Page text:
Книгата проследява зараждането на един от най-важните и продължителни исторически конфликти във философията на природата: борбата между релативисти и абсолютисти по отношение на пространството, времето и движението. Катализатор на този конфликт е Рене Декарт - първият, опитващ се да създаде последователна релационистична система във физиката, която обаче започва да ерозира още с възраженията на Нютон. Изследването разкрива и разгръща фундаменталните светогледни позиции на двамата учени през персонална, понятийна и контекстуална рамка. Ако използваме клишета, то в крайна сметка бащата на модерната (...)
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  43. What is Spacetime?Alfonso León Guillén Gómez - manuscript
    Based on the Russian school of Logunov and others, with the contribution of Tom van Flandern, and his previous works on space-time, gravitational waves and speed of the gravity, the author discusses the theory of the time-space fluid that results from the supposed gravitational waves that would have detected LIGO, and reaffirms the space-time as a structural geometric property of the dynamic matter (radiation, matter and quantum vacuum), now with the strong argument that without escape, in an unnatural way, the (...)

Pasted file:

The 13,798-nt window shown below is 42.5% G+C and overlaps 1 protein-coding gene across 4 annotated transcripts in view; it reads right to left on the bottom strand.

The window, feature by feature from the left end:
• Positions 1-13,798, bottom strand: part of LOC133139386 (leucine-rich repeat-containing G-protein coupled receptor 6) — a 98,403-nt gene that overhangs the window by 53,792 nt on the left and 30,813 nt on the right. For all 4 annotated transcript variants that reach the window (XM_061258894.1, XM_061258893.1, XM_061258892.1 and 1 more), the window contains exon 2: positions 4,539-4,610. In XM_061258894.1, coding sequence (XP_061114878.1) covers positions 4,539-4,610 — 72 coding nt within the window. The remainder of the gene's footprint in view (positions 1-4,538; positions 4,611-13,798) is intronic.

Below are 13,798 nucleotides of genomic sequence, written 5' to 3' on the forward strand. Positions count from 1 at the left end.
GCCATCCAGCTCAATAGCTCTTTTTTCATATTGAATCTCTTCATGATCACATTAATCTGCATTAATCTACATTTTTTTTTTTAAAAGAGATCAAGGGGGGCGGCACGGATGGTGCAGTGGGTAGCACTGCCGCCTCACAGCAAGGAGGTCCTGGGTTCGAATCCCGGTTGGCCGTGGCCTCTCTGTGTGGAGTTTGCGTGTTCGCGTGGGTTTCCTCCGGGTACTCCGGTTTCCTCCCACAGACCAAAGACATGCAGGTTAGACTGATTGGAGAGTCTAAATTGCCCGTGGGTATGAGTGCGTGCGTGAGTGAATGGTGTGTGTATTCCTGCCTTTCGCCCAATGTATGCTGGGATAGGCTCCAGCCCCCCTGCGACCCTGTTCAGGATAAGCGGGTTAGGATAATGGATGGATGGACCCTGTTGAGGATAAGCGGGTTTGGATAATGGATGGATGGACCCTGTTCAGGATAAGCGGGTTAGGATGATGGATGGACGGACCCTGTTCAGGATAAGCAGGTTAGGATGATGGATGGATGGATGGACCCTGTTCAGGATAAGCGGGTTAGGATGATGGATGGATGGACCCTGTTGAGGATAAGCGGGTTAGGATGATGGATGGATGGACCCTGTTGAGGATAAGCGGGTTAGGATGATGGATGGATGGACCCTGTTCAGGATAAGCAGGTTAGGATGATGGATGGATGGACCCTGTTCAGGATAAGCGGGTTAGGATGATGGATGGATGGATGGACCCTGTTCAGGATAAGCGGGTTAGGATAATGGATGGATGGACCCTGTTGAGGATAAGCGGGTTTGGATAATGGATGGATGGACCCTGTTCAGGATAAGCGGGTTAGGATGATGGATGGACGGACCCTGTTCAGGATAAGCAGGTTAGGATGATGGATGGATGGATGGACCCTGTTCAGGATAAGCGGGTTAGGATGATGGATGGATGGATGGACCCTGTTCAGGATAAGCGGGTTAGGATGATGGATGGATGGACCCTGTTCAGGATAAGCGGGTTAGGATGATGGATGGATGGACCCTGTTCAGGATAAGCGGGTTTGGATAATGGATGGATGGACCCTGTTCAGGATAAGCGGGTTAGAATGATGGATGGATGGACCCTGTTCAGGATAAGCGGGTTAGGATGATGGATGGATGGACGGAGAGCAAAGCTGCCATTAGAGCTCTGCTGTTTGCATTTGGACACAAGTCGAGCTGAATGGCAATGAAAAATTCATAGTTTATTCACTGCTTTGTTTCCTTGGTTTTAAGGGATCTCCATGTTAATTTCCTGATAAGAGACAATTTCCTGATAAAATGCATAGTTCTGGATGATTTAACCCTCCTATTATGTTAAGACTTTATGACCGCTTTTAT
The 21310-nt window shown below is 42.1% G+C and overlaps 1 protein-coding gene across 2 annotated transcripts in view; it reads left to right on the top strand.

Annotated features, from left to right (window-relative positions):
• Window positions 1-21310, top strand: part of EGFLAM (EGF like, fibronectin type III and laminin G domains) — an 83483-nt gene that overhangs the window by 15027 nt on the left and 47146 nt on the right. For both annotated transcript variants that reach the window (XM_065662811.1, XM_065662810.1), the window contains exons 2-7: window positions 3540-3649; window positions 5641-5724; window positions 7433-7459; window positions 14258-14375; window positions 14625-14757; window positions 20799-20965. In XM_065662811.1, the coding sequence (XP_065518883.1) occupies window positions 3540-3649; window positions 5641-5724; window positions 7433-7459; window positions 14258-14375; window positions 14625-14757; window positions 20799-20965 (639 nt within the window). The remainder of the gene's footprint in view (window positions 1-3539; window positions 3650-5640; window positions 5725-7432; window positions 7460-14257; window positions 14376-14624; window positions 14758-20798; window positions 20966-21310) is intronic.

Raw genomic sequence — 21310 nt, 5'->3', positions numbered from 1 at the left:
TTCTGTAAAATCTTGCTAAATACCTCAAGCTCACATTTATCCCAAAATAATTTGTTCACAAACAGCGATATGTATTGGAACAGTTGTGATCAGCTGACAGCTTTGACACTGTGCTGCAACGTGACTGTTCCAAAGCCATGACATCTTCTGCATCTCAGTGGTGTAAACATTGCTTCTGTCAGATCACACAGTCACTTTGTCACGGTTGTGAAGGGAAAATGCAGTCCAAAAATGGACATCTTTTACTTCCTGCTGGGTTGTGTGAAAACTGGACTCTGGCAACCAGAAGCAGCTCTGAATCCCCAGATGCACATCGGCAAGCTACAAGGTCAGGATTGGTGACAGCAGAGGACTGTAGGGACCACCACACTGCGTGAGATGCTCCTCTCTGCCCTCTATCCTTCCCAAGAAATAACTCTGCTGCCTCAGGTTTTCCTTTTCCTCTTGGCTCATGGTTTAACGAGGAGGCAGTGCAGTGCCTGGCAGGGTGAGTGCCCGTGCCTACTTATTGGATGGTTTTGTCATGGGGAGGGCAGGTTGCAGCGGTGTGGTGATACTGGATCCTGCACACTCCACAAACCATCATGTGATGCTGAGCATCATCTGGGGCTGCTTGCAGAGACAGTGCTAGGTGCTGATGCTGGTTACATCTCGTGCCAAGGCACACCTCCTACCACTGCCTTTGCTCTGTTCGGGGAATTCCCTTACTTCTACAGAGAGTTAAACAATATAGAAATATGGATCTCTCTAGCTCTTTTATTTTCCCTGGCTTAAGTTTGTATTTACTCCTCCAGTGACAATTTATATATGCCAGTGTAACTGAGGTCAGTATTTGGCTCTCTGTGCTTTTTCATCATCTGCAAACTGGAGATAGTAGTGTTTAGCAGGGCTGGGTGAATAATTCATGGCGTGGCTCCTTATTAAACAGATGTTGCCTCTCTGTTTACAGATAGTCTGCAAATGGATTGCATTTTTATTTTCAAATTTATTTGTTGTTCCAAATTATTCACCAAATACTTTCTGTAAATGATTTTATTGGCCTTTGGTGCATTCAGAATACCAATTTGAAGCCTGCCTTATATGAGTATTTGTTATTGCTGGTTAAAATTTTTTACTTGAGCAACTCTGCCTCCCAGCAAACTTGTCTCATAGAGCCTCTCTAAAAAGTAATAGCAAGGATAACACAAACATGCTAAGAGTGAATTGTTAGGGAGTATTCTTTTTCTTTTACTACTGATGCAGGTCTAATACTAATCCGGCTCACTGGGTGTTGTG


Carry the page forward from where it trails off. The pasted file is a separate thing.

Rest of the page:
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  44. Einstein's Genie: Spacetime Out of the Bottle, by Graham Nerlich: Montreal: Minkowski Institute Press, 2013, Pp. Viii + 216, $US18. [REVIEW]Peter Forrest - 2016 - Australasian Journal of Philosophy 94 (4):829-832.
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  45. Sensorama: A Phenomenalist Analysis of Spacetime and its Contents, by Michael Pelczar: New York: Oxford University Press, 2015, Pp. Vii + 239, £45. [REVIEW]Laura Gow - 2017 - Australasian Journal of Philosophy 95 (1):205-206.